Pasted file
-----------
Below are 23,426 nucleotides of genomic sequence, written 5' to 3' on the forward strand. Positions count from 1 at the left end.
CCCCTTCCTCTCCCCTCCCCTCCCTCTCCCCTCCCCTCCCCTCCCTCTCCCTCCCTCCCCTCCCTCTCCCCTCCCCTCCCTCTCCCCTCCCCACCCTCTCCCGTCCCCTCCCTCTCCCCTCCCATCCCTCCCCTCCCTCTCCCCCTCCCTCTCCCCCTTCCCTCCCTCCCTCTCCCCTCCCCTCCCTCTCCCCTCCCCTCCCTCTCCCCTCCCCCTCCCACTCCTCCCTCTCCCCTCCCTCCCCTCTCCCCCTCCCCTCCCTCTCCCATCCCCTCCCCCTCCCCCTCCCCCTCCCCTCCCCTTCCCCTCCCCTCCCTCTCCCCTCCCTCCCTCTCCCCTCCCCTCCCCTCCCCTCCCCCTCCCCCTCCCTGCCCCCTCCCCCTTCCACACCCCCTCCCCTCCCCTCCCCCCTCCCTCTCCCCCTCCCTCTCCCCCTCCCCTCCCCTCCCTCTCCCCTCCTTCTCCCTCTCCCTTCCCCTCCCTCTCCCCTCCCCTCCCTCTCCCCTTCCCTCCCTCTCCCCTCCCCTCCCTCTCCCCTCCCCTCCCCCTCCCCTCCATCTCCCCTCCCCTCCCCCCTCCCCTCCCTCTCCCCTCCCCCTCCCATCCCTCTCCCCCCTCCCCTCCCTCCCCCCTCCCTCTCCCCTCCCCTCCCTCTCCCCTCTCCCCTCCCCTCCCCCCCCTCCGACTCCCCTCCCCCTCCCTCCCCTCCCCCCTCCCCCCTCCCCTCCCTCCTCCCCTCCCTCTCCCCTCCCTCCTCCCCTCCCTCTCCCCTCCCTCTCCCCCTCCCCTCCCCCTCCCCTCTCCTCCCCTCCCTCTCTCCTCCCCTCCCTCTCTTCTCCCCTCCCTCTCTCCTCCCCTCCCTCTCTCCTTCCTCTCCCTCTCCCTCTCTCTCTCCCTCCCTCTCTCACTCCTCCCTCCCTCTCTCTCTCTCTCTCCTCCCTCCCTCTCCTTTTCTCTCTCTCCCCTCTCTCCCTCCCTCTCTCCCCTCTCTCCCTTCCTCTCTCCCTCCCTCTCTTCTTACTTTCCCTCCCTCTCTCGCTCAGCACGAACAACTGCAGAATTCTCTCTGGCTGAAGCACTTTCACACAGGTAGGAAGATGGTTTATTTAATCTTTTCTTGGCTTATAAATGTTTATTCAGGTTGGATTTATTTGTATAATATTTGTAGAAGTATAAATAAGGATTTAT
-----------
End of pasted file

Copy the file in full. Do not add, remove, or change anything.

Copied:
Below are 23,426 nucleotides of genomic sequence, written 5' to 3' on the forward strand. Positions count from 1 at the left end.
CCCCTTCCTCTCCCCTCCCCTCCCTCTCCCCTCCCCTCCCCTCCCTCTCCCTCCCTCCCCTCCCTCTCCCCTCCCCTCCCTCTCCCCTCCCCACCCTCTCCCGTCCCCTCCCTCTCCCCTCCCATCCCTCCCCTCCCTCTCCCCCTCCCTCTCCCCCTTCCCTCCCTCCCTCTCCCCTCCCCTCCCTCTCCCCTCCCCTCCCTCTCCCCTCCCCCTCCCACTCCTCCCTCTCCCCTCCCTCCCCTCTCCCCCTCCCCTCCCTCTCCCATCCCCTCCCCCTCCCCCTCCCCCTCCCCTCCCCTTCCCCTCCCCTCCCTCTCCCCTCCCTCCCTCTCCCCTCCCCTCCCCTCCCCTCCCCCTCCCCCTCCCTGCCCCCTCCCCCTTCCACACCCCCTCCCCTCCCCTCCCCCCTCCCTCTCCCCCTCCCTCTCCCCCTCCCCTCCCCTCCCTCTCCCCTCCTTCTCCCTCTCCCTTCCCCTCCCTCTCCCCTCCCCTCCCTCTCCCCTTCCCTCCCTCTCCCCTCCCCTCCCTCTCCCCTCCCCTCCCCCTCCCCTCCATCTCCCCTCCCCTCCCCCCTCCCCTCCCTCTCCCCTCCCCCTCCCATCCCTCTCCCCCCTCCCCTCCCTCCCCCCTCCCTCTCCCCTCCCCTCCCTCTCCCCTCTCCCCTCCCCTCCCCCCCCTCCGACTCCCCTCCCCCTCCCTCCCCTCCCCCCTCCCCCCTCCCCTCCCTCCTCCCCTCCCTCTCCCCTCCCTCCTCCCCTCCCTCTCCCCTCCCTCTCCCCCTCCCCTCCCCCTCCCCTCTCCTCCCCTCCCTCTCTCCTCCCCTCCCTCTCTTCTCCCCTCCCTCTCTCCTCCCCTCCCTCTCTCCTTCCTCTCCCTCTCCCTCTCTCTCTCCCTCCCTCTCTCACTCCTCCCTCCCTCTCTCTCTCTCTCTCCTCCCTCCCTCTCCTTTTCTCTCTCTCCCCTCTCTCCCTCCCTCTCTCCCCTCTCTCCCTTCCTCTCTCCCTCCCTCTCTTCTTACTTTCCCTCCCTCTCTCGCTCAGCACGAACAACTGCAGAATTCTCTCTGGCTGAAGCACTTTCACACAGGTAGGAAGATGGTTTATTTAATCTTTTCTTGGCTTATAAATGTTTATTCAGGTTGGATTTATTTGTATAATATTTGTAGAAGTATAAATAAGGATTTAT